The War Over War in Georgia

Over at the Columbia Journalism Review, I have a quick rundown of the continuing American media war between Georgia and Russia. But there is something I left out, and it speaks to how we can try to make sense of global events: opinion journalism.

In this Great Newsmedia Contraction we’re all puzzling our way through, most news agencies have either removed or severely constrained their foreign bureaux. As a result, there are far fewer reporters covering global hot spots — both print and TV. A few years back, in 2007, well before the current crisis point newspapers have hit, the Washington Post wrote:

In the 1980s, American TV networks each maintained about 15 foreign bureaus; today they have six or fewer. ABC has shut down its offices in Moscow, Paris and Tokyo; NBC closed bureaus in Beijing, Cairo and Johannesburg. Aside from a one-person ABC bureau in Nairobi, there are no network bureaus left at all in Africa, India or South America — regions that are home to more than 2 billion people.

Newspapers have seen an even more precipitous decline: in 2007 alone, the number of foreign correspondents working for American newspapers dropped nearly 20 percent. During this same period of time, however, the number of columnists covering trendy foreign policy topics either remained steady or rose slightly. An opinion journalist, even a very well paid one, like Tom Friedman at the New York Times, is cheaper to maintain than the millions of dollars it costs to run an office for a small team of reporters in Baghdad for just one year.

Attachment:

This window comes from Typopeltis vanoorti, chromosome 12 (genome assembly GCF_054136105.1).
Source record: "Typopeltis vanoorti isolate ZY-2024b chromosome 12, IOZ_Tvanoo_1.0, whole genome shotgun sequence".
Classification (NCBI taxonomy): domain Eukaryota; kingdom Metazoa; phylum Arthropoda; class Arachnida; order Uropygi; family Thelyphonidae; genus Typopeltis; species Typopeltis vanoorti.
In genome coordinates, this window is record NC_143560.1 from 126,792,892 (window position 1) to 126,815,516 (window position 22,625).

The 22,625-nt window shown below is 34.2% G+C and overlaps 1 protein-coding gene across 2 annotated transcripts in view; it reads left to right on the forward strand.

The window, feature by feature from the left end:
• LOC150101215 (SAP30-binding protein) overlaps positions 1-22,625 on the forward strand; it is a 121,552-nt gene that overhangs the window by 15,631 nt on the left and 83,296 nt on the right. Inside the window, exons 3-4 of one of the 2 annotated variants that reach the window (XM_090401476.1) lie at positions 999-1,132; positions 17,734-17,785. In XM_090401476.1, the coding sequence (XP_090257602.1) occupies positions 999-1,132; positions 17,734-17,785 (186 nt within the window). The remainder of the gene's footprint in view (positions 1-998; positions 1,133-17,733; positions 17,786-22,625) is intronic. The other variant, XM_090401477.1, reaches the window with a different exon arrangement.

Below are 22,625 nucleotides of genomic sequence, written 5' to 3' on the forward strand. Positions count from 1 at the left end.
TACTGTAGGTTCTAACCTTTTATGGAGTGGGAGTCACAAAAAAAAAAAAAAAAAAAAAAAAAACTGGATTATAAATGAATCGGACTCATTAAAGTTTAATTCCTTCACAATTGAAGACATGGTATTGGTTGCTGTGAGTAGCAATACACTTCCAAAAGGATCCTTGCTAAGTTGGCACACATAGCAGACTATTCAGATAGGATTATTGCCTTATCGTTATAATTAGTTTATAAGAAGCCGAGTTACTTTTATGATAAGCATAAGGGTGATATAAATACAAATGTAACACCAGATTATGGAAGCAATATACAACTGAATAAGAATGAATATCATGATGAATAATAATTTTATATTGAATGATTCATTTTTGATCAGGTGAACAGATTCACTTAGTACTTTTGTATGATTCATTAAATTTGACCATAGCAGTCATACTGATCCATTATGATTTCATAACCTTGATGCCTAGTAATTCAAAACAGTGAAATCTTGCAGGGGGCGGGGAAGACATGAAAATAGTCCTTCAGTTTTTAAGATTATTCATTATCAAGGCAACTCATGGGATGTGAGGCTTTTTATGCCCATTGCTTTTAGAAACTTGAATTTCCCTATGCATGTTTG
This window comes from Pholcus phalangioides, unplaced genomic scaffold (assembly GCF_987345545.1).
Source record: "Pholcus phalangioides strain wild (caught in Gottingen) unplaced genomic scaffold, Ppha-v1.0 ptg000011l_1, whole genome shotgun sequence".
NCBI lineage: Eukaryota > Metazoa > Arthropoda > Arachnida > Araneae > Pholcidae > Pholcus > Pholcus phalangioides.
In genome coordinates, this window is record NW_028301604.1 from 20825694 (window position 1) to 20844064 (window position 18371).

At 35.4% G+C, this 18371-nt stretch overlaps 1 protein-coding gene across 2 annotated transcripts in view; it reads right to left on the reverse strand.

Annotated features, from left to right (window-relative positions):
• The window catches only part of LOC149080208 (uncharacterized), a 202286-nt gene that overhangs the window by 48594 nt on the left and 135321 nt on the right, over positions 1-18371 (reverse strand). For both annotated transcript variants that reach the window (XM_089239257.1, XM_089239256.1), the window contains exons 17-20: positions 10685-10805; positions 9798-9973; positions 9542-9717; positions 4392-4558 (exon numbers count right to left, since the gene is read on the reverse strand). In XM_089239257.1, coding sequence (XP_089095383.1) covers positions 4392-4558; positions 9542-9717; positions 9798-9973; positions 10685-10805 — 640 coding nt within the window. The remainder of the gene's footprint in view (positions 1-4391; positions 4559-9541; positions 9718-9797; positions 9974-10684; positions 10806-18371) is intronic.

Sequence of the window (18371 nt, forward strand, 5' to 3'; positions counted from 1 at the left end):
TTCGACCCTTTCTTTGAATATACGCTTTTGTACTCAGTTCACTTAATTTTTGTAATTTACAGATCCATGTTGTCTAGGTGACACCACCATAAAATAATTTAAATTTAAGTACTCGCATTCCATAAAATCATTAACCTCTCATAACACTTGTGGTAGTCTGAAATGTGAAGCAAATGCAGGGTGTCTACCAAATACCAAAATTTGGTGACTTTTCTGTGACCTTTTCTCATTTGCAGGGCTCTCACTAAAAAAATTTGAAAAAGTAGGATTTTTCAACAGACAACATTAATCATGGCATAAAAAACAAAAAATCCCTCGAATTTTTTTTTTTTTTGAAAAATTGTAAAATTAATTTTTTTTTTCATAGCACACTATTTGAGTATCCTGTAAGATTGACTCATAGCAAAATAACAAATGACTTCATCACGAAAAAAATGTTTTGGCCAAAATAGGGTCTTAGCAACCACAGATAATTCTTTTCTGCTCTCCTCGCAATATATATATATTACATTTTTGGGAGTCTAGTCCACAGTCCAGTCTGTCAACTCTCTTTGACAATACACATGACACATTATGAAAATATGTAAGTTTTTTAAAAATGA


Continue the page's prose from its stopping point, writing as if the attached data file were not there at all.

So in that context, we can view the coverage of the Russo-Georgian Conflict as one in which traditional journalism has been crowded out by opinion journalism. I mentioned a few in the CJR piece — people who are based stateside and, rather than reporting events, they advocate events.

And in a conflict where one president speaks almost perfect English and one does not, it seems kind of obvious how the columnist-o-sphere would tilt, even if it weren’t laden with people old enough to remain saddled with Cold War paranoia about Russia. And that’s the real phenomenon — the real tragedy, when you get down to it — that I was trying to describe.

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